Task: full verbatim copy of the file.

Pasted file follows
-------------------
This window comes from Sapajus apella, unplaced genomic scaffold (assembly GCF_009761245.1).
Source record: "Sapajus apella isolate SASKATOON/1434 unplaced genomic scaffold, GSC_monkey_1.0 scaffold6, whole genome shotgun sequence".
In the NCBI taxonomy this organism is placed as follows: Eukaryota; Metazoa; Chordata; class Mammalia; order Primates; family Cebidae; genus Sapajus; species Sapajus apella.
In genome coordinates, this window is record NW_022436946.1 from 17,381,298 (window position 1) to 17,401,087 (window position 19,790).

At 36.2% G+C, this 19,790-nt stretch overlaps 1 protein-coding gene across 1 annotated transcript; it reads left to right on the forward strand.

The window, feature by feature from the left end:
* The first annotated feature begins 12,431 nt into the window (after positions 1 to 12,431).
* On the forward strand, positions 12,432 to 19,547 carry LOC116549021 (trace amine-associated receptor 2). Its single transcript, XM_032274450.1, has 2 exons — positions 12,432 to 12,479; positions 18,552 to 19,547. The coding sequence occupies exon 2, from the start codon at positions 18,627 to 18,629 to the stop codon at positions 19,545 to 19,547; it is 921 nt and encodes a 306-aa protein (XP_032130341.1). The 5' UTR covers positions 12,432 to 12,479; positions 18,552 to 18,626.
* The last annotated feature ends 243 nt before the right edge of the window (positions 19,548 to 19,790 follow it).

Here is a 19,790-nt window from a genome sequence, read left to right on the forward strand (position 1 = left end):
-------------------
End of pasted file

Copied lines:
This window comes from Sapajus apella, unplaced genomic scaffold (assembly GCF_009761245.1).
Source record: "Sapajus apella isolate SASKATOON/1434 unplaced genomic scaffold, GSC_monkey_1.0 scaffold6, whole genome shotgun sequence".
In the NCBI taxonomy this organism is placed as follows: Eukaryota; Metazoa; Chordata; class Mammalia; order Primates; family Cebidae; genus Sapajus; species Sapajus apella.
In genome coordinates, this window is record NW_022436946.1 from 17,381,298 (window position 1) to 17,401,087 (window position 19,790).

At 36.2% G+C, this 19,790-nt stretch overlaps 1 protein-coding gene across 1 annotated transcript; it reads left to right on the forward strand.

The window, feature by feature from the left end:
* The first annotated feature begins 12,431 nt into the window (after positions 1 to 12,431).
* On the forward strand, positions 12,432 to 19,547 carry LOC116549021 (trace amine-associated receptor 2). Its single transcript, XM_032274450.1, has 2 exons — positions 12,432 to 12,479; positions 18,552 to 19,547. The coding sequence occupies exon 2, from the start codon at positions 18,627 to 18,629 to the stop codon at positions 19,545 to 19,547; it is 921 nt and encodes a 306-aa protein (XP_032130341.1). The 5' UTR covers positions 12,432 to 12,479; positions 18,552 to 18,626.
* The last annotated feature ends 243 nt before the right edge of the window (positions 19,548 to 19,790 follow it).

Here is a 19,790-nt window from a genome sequence, read left to right on the forward strand (position 1 = left end):